jacqui/rating > 7 OR has thelonious/has-read
    • Numeric comparisons between floating point and integer values all fail at the moment. (This is a bug.)
    • Booleans cannot be treated as numeric values. (This is apparently a feature.)
    • No comparison operators are currently available at all for boolean values (though has can be used). (The lack of comparison operators is a bug.)
    • The match operator ignores case and discards punctuation and is “whole-word” oriented. There is no way to override this behaviour at the moment.
    • There is no not operator and no not equal operator. This is largely to make accidental writing of queries that return most of the objects in the system harder. The except operator can often be used to achieve ends that might more naturally be achieved using not or is not equal to.
  57. How do I report a bug in Fluidinfo?

    In practice, jumping onto the #fluidinfo channel on IRC and discussing it with one of the developers in there will often be the best way. Or discuss it in one of the Google Groups (fluidinfo-users or fluidinfo-discuss)

    If you’d rather send a mail, for the moment, just send it to info@fluidinfo.com for the moment.

  58. Are there any Google groups associated with Fluidinfo?

    There are Google Groups at fluidinfo-users and fluidinfo-discuss.

  59. Is Fluidinfo open source or free software?

    Not currently. This may change.

    (Free in this context refers to Richard Stallman’s notion of free software—free as in “free speech”, rather than free as in “free beer”. Fluidinfo does not charge for use of the Fluidinfo service at present.)

  60. Is Fluidinfo Inc. a non-profit company?

    Fluidinfo is a “for-profit” company; but it has not yet made a profit.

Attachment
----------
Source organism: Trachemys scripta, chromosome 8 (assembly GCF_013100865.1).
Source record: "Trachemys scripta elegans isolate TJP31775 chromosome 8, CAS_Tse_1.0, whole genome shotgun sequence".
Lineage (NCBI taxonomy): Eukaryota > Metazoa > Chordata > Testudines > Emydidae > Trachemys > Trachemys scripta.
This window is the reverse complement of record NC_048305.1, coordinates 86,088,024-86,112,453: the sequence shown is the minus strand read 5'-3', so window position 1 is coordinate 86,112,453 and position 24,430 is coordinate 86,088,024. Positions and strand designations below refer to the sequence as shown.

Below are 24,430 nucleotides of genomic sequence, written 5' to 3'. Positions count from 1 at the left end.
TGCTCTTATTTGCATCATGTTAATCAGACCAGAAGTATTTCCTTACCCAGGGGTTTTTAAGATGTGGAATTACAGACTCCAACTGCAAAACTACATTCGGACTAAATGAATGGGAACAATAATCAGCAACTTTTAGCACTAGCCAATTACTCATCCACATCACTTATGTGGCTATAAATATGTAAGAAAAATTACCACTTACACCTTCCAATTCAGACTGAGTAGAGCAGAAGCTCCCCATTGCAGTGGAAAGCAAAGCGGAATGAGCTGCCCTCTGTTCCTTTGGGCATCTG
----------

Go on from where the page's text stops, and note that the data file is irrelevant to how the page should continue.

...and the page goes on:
61. What are the terms of service for Fluidinfo?

    These are available at http://fluidinfo.com/terms/.

  62. What is the “payload” that the Fluidinfo documentation talks about?

    Everyone knows that when you do an HTTP GET, you get a lump of data back. In the case of an ordinary web page, this consists of a few headers followed by the HTML for the page.

    It’s less widely known that other HTTP actions, like PUT and POST can include data in the same way.

    This data is known as the payload.

    In the case of Fluidinfo, the payload is most commonly serialized JSON data with the Content-Type set to application/vnd.fluiddb.value+json.

    More complex data can have other MIME types.

    Most Fluidinfo operations that involve writing data to the system require the data to be sent as the payload.

  63. What is JSON and how do I use it?

    JSON is the JavaScript Object Notation.

    It provides a simple way to serialize various basic (“primitive”) types, such as nulls, booleans, integers, floats and unicode strings, lists, and associative arrays (hashes/dictionaries) as strings and is widely used on the web as a way of exchanging structured data. (Ironically, most so-called AJAX sites now use JSON to exchange data, rather than XML, suggesting that it might be more accurately known as AJAJ.)